Research has uncovered racial disparities in nursing home care. While the reasons for these inequalities are not always clear, they present a serious public health problem that deserves attention. Racial disparities in nursing home care include higher rates of nursing home abuse and neglect among nonwhite residents. Sadly, the COVID-19 pandemic has made the situation worse. Knowing how to spot issues is the best way to keep your loved one safe.
Race as a Factor in Nursing Home Care
Various studies suggest that elderly nursing home residents of color do not always receive the same level of care as white residents.
According to a paper published by the National Institutes of Health (NIH), African Americans were more likely to live in nursing homes with lower cleanliness and maintenance ratings.
The study analyzed data from nursing home residents in seven states tracked quarterly from 1998 to 2002. It included facts and statistics from more than 1,500 nursing homes.
In the analysis, four metrics for quality of care were used:
- Antipsychotic medications
- Feeding tubes
- Physical restraints
The findings included significant disparities in feeding tube use, with 15.9% for blacks and 5.7% for whites. This is worrisome since feeding tubes are likely to be problematic.
Complications from feeding tubes include:
- Aspiration (food goes to airway and not stomach)
- Misplacement of the tube
- Self-extubation (removal of feeding tube by patient)
In another NIH report, minority nursing home residents showed less social engagement than white residents. This study found that nonwhite residents were up to 40% less likely to be highly socially engaged.
Additionally, elderly African American cancer patients are 63% more likely to be left untreated for pain.
“The consensus from the existing literature is that minority elders do not receive nursing home care of comparable quality to whites.”
— National Institutes of Health (NIH)
While it is hard to note the exact reasons for racial disparities in nursing home care, it is believed that geography plays a big role. Studies have noted that minority seniors are more likely to live in urban areas, where nursing homes may have less financial resources..
No matter the reasons for these inequalities, action must be taken to address racial disparities in nursing home care as diversity in facilities increases.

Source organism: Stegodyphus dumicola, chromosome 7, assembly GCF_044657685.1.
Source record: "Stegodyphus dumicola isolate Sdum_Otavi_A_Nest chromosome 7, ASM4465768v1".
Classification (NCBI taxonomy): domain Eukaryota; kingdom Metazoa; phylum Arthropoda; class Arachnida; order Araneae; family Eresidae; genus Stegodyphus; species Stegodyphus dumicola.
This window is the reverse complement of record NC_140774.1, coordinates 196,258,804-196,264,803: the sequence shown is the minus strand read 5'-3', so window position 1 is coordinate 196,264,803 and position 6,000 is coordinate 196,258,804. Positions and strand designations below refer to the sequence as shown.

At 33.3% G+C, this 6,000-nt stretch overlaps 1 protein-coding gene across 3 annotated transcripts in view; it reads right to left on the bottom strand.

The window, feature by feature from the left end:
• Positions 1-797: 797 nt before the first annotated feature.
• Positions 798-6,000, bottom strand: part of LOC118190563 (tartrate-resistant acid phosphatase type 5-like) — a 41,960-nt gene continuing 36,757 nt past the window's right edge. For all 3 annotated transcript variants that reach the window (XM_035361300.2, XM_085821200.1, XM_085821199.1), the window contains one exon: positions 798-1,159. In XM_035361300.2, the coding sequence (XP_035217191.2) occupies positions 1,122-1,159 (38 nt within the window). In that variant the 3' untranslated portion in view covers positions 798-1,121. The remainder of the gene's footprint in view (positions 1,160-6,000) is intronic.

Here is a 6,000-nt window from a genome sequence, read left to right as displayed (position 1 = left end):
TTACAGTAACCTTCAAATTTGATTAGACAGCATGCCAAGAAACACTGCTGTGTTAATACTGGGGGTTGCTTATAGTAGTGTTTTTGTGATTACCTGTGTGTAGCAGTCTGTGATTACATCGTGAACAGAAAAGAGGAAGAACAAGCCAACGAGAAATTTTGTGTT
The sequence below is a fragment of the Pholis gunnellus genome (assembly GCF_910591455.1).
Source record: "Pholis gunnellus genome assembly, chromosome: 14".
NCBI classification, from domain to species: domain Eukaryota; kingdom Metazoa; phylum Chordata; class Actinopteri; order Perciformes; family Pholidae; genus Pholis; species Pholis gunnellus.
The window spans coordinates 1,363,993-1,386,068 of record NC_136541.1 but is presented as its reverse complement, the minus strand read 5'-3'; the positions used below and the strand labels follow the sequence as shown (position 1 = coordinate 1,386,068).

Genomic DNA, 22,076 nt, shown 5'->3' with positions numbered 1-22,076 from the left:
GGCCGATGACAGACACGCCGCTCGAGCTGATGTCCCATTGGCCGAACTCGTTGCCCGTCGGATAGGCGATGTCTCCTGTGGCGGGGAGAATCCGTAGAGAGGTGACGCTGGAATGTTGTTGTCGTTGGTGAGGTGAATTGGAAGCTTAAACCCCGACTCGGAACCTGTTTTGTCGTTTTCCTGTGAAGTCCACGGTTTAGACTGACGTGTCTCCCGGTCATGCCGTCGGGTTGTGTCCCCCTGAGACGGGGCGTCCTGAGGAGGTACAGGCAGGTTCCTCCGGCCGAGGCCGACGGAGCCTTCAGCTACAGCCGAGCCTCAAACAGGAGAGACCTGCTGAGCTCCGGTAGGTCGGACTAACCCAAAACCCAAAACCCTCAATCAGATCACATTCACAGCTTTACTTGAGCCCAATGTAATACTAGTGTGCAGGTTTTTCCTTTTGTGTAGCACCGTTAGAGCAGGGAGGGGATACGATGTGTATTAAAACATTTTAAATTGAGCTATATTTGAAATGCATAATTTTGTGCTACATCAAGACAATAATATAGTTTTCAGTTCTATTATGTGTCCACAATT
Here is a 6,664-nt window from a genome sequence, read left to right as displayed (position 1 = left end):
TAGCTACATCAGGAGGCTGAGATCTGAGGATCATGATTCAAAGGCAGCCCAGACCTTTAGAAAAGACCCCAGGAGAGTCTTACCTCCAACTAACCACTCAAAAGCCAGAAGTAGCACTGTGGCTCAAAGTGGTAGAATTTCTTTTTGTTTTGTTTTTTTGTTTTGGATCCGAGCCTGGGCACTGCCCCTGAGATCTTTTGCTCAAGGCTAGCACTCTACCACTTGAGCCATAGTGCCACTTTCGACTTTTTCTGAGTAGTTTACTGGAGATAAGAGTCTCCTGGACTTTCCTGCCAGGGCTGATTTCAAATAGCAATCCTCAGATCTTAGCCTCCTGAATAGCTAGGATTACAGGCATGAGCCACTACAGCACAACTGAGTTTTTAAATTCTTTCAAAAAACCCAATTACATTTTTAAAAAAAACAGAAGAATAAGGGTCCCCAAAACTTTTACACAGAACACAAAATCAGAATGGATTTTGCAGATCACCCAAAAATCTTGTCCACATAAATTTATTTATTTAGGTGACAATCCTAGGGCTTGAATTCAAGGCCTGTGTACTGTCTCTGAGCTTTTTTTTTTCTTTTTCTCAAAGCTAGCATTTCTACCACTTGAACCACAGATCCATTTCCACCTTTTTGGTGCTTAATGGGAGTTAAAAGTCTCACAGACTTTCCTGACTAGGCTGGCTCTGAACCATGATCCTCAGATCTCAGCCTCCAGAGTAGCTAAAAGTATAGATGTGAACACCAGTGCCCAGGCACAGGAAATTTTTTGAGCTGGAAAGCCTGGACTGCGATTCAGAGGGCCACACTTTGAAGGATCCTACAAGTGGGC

Racial Disparities in COVID-19 Cases at Nursing Homes
The COVID-19 pandemic created widespread tragedy for nursing homes across the country. Unfortunately, minorities living and working in nursing homes have been affected in higher numbers.
A study conducted at the University of Chicago found a consistent relationship between race and COVID-19. The results suggest that nursing homes with the least amount of white residents were over twice as likely to have COVID-19 cases and deaths as those with the most white residents.
Racial disparity in COVID-19 cases at nursing homes held true for both residents and staff alike.
“Along with residents of nursing homes, thousands of nurses and aides have been sickened by the virus in an industry where African-Americans make up an outsize share of the workforce.”
— New York Times
During the pandemic, nursing homes that serve more residents of color reported lower nurse-to-patient ratios, higher deficiencies, and lower levels of care. All of these issues put residents at an increased risk for nursing home abuse and neglect.
Are Minorities at Higher Risk for Nursing Home Abuse?
A separate NIH study was designed to see if any specific characteristics make nursing home residents more likely to be abused. Among other factors, this particular study found that nonwhite residents were more likely to suffer from nursing home abuse or neglect.
Additionally, according to a report published in the Gerontologist, African American seniors may be twice as likely to suffer from psychological abuse as other races. Nursing home residents of color are also five times more likely to be victims of financial exploitation.
If you believe your loved one is suffering from nursing home abuse or neglect, do not delay. Get a free and confidential case review.
What Is Considered Nursing Home Abuse?
Nursing home abuse is when residents are harmed, whether it be intentionally or unintentionally. The harm can cause medical emergencies, emotional trauma, and even death.
Factors that may lead to nursing home abuse include improper training, staff burnout, and understaffing.
There are different types of nursing home abuse, including:
- Emotional abuse
- Financial exploitation
- Neglect of a resident’s basic needs
- Physical abuse
- Sexual assault
If a nursing home resident passed away after being abused or neglected, it is possible that they suffered a wrongful death.
Get Help for Nursing Home Abuse
Nursing homes are supposed to provide high-quality care for all of their residents — no matter their race or background. Tragically, nursing homes may betray the trust of residents and their loved ones through abuse and neglect.
This mistreatment can cause elderly people to suffer emotionally, physically, and financially. Therefore, it is key to pay close attention to the care your loved one receives.
If you notice warning signs of nursing home abuse or neglect, do not delay.
Contact 911 if your loved one is in immediate danger. You can also contact a nursing home ombudsman (who advocates for residents’ rights) and file a complaint with them.
If you would like to pursue justice and compensation for the harm your loved one suffered through a nursing home abuse lawsuit, get a free case review today.